Fishing (דִּיג, dig; ἁλιεύειν). The copious supply of fish in the waters of Palestine encouraged the art or a vocation of fishery, to which frequent allusions are made in the Bible: in the 0. T. these allusions are of a metaphorical character, descriptive either of the ,conversion (Jer 46:16;. Eze 47:10) or of the destruction (Eze 29:3 sq; Ec 9:12; Am 4:2; Hab 1:14) of the enemies of God. In the N.T. the allusions are of a historical character for the most part (see Thomson, Land and Book, ii, 79), though the metaphorical application is still maintained in Mt 13:47 sq. It was from the fishing-nets that Jesus called his earliest disciples to "become fishers of men" (Mr 1:16-20); it was from a fishing-boat that he rebuked the winds and the waves (Mt 8:26); it was from a fishing-boat that -be delivered his wondrous series of prophetic parables of the kingdom of -heaven (Matthew 13); it was to a fishing-boat that he walked on the sea, and from it that Peter walked to him (Mt 14:24-32); it was with fish (doubtless dried) as well as with head that he twice miraculously fed the multitude (Mt 14:19; Mt 15:36); it was from the mouth of a fish, taken with a hook, that the tribute-stater was paid (Mt 16:27); it was " a piece of broiled fish" that he ate before his disciples on the day that he rose from the dead (Lu 24:42-43); and yet again, before he ascended, he filled their net with "great fishes, an hundred and fifty and three," while he himself prepared a "fire of coals," and "laid fish thereon," on which then he and they' dined (Joh 21:1-14).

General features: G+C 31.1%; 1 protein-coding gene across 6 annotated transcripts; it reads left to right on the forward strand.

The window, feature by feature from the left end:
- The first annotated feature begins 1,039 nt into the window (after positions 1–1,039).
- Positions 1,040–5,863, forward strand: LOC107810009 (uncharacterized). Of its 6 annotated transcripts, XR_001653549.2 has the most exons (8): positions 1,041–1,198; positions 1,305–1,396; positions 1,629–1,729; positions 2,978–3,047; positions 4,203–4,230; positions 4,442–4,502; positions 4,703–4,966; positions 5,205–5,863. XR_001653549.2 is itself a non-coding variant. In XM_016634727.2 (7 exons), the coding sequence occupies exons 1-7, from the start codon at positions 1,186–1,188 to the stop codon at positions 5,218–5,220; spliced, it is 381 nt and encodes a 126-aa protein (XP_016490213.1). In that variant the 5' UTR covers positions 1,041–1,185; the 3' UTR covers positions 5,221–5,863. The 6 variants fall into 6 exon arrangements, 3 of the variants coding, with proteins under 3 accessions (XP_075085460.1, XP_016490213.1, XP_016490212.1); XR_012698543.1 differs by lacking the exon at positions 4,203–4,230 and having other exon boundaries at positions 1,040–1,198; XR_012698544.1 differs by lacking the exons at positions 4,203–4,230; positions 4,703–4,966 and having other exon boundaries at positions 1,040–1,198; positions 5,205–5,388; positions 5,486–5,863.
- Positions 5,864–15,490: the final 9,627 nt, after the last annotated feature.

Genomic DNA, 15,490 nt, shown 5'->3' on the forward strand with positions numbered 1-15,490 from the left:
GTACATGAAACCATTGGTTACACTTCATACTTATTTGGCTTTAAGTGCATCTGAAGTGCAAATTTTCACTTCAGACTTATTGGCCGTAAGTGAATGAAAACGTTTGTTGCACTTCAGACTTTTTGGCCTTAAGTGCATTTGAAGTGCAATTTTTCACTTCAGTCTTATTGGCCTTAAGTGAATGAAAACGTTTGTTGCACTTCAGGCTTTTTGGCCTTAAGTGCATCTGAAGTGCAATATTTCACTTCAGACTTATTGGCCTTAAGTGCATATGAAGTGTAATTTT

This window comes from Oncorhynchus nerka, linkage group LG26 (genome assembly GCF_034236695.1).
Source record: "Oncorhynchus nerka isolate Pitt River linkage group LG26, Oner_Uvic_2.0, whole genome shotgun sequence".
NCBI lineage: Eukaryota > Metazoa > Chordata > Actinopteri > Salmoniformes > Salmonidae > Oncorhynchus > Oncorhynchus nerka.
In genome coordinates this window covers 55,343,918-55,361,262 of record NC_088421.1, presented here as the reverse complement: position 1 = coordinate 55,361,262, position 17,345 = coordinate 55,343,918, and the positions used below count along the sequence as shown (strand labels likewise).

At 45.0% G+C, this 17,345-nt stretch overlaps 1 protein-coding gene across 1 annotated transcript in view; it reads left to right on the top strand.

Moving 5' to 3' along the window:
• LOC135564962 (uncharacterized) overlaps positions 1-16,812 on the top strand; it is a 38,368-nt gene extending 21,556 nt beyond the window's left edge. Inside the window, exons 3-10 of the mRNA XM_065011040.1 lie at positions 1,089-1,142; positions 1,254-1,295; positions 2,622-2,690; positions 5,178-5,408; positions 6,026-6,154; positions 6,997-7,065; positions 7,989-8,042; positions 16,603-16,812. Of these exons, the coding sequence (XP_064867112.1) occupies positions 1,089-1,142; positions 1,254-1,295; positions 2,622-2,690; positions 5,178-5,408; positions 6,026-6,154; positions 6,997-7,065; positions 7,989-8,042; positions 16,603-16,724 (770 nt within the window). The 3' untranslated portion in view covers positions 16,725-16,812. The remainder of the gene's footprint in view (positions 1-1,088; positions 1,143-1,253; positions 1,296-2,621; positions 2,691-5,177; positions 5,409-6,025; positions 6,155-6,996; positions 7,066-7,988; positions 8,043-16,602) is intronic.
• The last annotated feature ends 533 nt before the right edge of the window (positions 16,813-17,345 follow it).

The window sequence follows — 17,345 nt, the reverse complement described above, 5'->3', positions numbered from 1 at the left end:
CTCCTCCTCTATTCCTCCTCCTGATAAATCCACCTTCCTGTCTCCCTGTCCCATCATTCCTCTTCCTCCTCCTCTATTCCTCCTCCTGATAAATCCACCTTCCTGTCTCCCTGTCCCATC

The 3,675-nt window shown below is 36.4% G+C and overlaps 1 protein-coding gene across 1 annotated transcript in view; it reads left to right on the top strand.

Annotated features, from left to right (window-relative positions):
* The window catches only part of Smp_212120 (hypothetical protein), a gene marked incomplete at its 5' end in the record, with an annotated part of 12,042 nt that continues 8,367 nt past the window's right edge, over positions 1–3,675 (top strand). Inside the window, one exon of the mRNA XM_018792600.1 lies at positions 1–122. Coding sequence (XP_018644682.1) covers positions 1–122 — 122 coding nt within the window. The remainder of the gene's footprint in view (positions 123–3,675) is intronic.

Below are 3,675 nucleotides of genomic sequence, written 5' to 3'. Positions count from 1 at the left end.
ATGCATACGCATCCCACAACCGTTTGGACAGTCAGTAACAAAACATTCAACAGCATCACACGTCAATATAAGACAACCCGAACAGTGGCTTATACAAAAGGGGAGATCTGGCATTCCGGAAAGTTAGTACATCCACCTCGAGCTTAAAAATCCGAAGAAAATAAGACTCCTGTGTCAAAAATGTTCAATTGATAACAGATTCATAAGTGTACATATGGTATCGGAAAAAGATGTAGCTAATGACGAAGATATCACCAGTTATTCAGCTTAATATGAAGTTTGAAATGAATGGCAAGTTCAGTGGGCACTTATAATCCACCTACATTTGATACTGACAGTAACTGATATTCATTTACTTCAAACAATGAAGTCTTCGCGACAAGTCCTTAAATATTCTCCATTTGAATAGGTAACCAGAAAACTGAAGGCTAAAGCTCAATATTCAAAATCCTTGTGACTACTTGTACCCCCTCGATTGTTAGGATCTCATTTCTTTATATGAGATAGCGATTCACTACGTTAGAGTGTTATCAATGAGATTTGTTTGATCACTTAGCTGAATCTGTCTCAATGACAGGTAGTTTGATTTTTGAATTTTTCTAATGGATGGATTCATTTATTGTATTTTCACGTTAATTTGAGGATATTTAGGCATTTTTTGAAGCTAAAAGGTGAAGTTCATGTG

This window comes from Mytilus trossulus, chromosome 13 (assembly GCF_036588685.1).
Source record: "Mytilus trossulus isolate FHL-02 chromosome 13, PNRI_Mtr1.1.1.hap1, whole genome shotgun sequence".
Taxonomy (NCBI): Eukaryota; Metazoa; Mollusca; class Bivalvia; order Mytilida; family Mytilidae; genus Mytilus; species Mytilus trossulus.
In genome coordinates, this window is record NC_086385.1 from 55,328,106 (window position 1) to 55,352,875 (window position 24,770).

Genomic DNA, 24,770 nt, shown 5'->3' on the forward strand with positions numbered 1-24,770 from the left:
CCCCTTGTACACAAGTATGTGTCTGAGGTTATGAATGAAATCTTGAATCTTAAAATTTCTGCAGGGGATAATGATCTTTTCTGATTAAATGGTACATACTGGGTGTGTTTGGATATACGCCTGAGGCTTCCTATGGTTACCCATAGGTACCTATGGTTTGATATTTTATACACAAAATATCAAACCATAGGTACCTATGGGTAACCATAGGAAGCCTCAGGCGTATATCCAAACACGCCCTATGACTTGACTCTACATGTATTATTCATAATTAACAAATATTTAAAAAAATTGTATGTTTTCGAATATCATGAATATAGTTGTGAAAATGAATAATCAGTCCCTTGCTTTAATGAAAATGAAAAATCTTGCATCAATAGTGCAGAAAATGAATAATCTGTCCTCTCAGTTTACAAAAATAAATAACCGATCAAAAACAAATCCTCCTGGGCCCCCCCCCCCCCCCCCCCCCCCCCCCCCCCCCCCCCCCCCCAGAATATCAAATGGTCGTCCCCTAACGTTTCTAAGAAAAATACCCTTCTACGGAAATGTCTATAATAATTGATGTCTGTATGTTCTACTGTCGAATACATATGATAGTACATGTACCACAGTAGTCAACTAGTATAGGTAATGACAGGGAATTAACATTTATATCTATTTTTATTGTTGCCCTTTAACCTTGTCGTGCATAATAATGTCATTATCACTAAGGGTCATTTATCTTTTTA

The most prevalent method of catching fish in use among the Hebrews was by sets of various kinds and sizes. Four of these are mentioned: two in Hab 1:15-16, חֶרֶם (che'rem, Sept. ἀμφὶβληστρον: no doubt in v, 16 this word and σαγήνη have been by' some means transposed; verse 17 compared with verse 15 makes this evident), the casting-net, Mt 4:18 (δίκτυον), and Mr 1:16; and מִכמֵרֶת (mikme'reth, Sept. σαγήνη), the drag-net, a larger kind (see Mt 13:48),. requiring the use of a boat: the latter was probably most used on the Sea of Galilee, as the number of boats kept on it was very considerable (Josephus, War, iii, 10, 9). The third occurs Ec 9:12, מִצּוֹדָה(mitst3odah', Sept. ἀμφίβληστρον),. a castling-net. The fourth, רֶשֶׁת(re'shet/, Sept. παγίς), a fowler's net as sell as a fisher's. In Ps 35:7-8, the רֶשֶׁת, inet, is used with שִׁחִת, a pit ("they have hid for me their net in a pit"): the allusion would seem to be to that mode of winter-fishing which Aristotle describes as practised by the Phoenicians (Hist. Animal. 8:20). Net-fishing is still used on the lake of Tiberias (Dr. Pococke, Descrip. of the East, ii, 69). SEE NET. This mode of fishing prevailed in Palestine, and is a prominent feature of the piscatorial associations in the Gospel history to the very last (see Joh 21:6,8,11). It is certainly less characteristic of Egyptian fishing, of which we have frequent mention in the 0. T. SEE ANGLING. The instruments therein employed were the חִכָּה(chakkmh', Sept-. ἀγκίστρον, comp. Mt 17:27), as angling- hook, four smaller fish; Isa 19:8; Hab 1:15. These hooks were (for disguise) made to resemble thorns (on the principle of the fly- fishing instruments, though not in the same m inner; for the Egyptians, neither anciently nor now, seem to have put winged insects on their hooks to attract their prey Wilkinson, iii, 5-4), and were thence called סִירוֹת, sisaoth', Am 4:2 (" from their resemblance to thorns," Gesenius, Lex. s., v.); and (in the case of the larger sort) שֻׂכָּה, sukkah', A. V. " barbed irons ;" Job 12:7 [40:31]. As-other name for these thorn-like instruments was צִנּוֹת, Am 4:2 (a generic word, judging from the Sept., ὄπλα). חוֹחִ, was either a hook or a ring put through the nostrils of fish to let them down again, alive into the water (Gesenius), or (it may be) a crook by which fishes were suspended to long poles, and carried home after being caught (such as is shown in plate 344 [from a tomb near the Pyramids] in Wilkinson, iii, 56). The word is used in Job 41:2 [40:26] with אִגמוֹן, agmaon ,a cord of rushes (σχοῖνος). Rosenmuller, ad loc., applies these two words to the binding of larger fish to the bank of the river until wanted, after they are captured and quotes Bruce for instances of such a practice in modern Egyptian fishing. The rod was occasionally dispensed with (Wilkinson, iii, 53), and is not mentioned in the Bible: ground-bait alone was used, fly fishing being unknown. Though we have so many terms for the hook, it is doubtful whether any have come down to us denoting the line אגמוֹן and הֶבֶל and though the most nearly connected with piscatorial employment, hardly express our notion of a line for angling (see Gesenius, s.v.); while חוּט and פָּתִיל) (thread,, twine) are- never used in Scripture for fishing purposes. SEE HOOK.- The large' fish- spear or harpoon used for destroying the crocodile and hippopotamus was called צלצִל דָּגִים (Job 41:7 [40:31]; comp. with Wilkinson, iii, 72, 73). צלָצִל means a cymbal or any clanging instrument, and this seems to have led to the belief of fishes being attracted and caught by musical sounds; stories of such, including Arioa- and the dolphin, are collected by Schelhorn in his Dissertatio de Dean צלצל דגים (Ugolini Thesantr. 29:329). "The Egyptian fishermen used the net; it was of a long form, like the common drag-net, with wooden floats on the upper and leads on the lower side, though sometimes let down from a boat, those who pulled it generally stood on the shore and landed the fish on a shelving- bank" (Wilkinson, ii, 21). This net is mentioned in Isa 19:8, under the name מִכמוֹרֶת. It is, however, doubtful whether this be anything more than a frame, somewhat between a basket and a net, resembling the landing-net represented in Wilkinson, iii, 55. The Mishna (vi, 76,116) describes it by the word אָקיּן, nassa, corbis piscatoria, a basket. Maillet (Epist. ix) expressly says that "nets for fishing are not used in Egypt." If this be so, the usage has much altered since the times which Wilkinson has described. Frame's for fishing, attached to stakes driven into the bottom, were prohibited in the lake of Tiberias, "because they are an impediment to boats" (Talmudic Gloss, quoted by Lightfoot, Hora Heir. on Mt 4:18). No such prohibition existed in Egypt, where wicker-traps, now as anciently, are placed at the mouth of canal, by which means a great quantity of fish is caught (Rawlinson, Herod. ii, 232', note). The custom of drying fish is frequently represented is the sculptures of Upper and Lower Egypt (p. 127, note). There was a caste of fishermen; and allusion to the artificial reservoirs and fish-ponds of Egypt occurs in the Prophets (Isa 19:8-10). Fishing pavilions, apparently built on the margin of artificial lakes, also appear in the Assyrian sculptures (Layard's Nineveh, i, 55). According to Aristotle (Hist. Animal. 8:19), compared with Lu 5:5. the night was the best time for fishing operations: "before sunrise and after sunset."